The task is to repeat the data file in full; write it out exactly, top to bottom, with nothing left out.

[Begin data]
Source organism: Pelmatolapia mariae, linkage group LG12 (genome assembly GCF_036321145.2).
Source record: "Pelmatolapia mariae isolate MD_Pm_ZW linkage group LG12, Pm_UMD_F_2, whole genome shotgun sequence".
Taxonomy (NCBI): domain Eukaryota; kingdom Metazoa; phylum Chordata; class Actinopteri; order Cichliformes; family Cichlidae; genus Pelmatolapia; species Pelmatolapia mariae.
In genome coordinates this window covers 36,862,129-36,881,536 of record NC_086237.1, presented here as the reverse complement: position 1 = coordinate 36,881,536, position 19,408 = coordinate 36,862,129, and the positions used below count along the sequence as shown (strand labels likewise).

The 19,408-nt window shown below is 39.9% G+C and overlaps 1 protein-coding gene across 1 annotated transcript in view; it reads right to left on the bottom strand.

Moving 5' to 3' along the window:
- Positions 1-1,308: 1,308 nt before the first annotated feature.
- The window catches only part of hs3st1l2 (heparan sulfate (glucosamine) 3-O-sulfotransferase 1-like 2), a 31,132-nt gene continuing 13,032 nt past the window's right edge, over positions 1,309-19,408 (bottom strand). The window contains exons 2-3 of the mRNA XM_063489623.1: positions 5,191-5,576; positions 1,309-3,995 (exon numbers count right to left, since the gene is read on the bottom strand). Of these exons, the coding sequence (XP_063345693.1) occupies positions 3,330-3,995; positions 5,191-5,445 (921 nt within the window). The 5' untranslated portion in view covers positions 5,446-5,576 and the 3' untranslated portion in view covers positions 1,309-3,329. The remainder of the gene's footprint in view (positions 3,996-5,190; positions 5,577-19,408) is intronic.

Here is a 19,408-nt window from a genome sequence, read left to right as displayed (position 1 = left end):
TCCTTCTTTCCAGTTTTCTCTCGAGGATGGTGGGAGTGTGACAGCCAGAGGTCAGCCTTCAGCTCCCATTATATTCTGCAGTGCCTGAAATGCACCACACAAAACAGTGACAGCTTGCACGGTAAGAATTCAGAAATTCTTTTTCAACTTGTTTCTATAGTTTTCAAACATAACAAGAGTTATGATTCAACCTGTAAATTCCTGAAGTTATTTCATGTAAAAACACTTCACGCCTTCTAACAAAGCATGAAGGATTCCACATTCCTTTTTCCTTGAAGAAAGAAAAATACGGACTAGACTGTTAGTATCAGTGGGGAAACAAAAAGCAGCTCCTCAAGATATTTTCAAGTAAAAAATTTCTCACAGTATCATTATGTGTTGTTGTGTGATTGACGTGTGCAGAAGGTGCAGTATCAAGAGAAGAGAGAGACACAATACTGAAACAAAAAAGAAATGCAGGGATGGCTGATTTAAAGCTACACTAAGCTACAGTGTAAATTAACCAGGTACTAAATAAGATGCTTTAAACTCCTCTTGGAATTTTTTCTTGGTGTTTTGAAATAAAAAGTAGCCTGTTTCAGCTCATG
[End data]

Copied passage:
Source organism: Pelmatolapia mariae, linkage group LG12 (genome assembly GCF_036321145.2).
Source record: "Pelmatolapia mariae isolate MD_Pm_ZW linkage group LG12, Pm_UMD_F_2, whole genome shotgun sequence".
Taxonomy (NCBI): domain Eukaryota; kingdom Metazoa; phylum Chordata; class Actinopteri; order Cichliformes; family Cichlidae; genus Pelmatolapia; species Pelmatolapia mariae.
In genome coordinates this window covers 36,862,129-36,881,536 of record NC_086237.1, presented here as the reverse complement: position 1 = coordinate 36,881,536, position 19,408 = coordinate 36,862,129, and the positions used below count along the sequence as shown (strand labels likewise).

The 19,408-nt window shown below is 39.9% G+C and overlaps 1 protein-coding gene across 1 annotated transcript in view; it reads right to left on the bottom strand.

Moving 5' to 3' along the window:
- Positions 1-1,308: 1,308 nt before the first annotated feature.
- The window catches only part of hs3st1l2 (heparan sulfate (glucosamine) 3-O-sulfotransferase 1-like 2), a 31,132-nt gene continuing 13,032 nt past the window's right edge, over positions 1,309-19,408 (bottom strand). The window contains exons 2-3 of the mRNA XM_063489623.1: positions 5,191-5,576; positions 1,309-3,995 (exon numbers count right to left, since the gene is read on the bottom strand). Of these exons, the coding sequence (XP_063345693.1) occupies positions 3,330-3,995; positions 5,191-5,445 (921 nt within the window). The 5' untranslated portion in view covers positions 5,446-5,576 and the 3' untranslated portion in view covers positions 1,309-3,329. The remainder of the gene's footprint in view (positions 3,996-5,190; positions 5,577-19,408) is intronic.

Here is a 19,408-nt window from a genome sequence, read left to right as displayed (position 1 = left end):
TCCTTCTTTCCAGTTTTCTCTCGAGGATGGTGGGAGTGTGACAGCCAGAGGTCAGCCTTCAGCTCCCATTATATTCTGCAGTGCCTGAAATGCACCACACAAAACAGTGACAGCTTGCACGGTAAGAATTCAGAAATTCTTTTTCAACTTGTTTCTATAGTTTTCAAACATAACAAGAGTTATGATTCAACCTGTAAATTCCTGAAGTTATTTCATGTAAAAACACTTCACGCCTTCTAACAAAGCATGAAGGATTCCACATTCCTTTTTCCTTGAAGAAAGAAAAATACGGACTAGACTGTTAGTATCAGTGGGGAAACAAAAAGCAGCTCCTCAAGATATTTTCAAGTAAAAAATTTCTCACAGTATCATTATGTGTTGTTGTGTGATTGACGTGTGCAGAAGGTGCAGTATCAAGAGAAGAGAGAGACACAATACTGAAACAAAAAAGAAATGCAGGGATGGCTGATTTAAAGCTACACTAAGCTACAGTGTAAATTAACCAGGTACTAAATAAGATGCTTTAAACTCCTCTTGGAATTTTTTCTTGGTGTTTTGAAATAAAAAGTAGCCTGTTTCAGCTCATG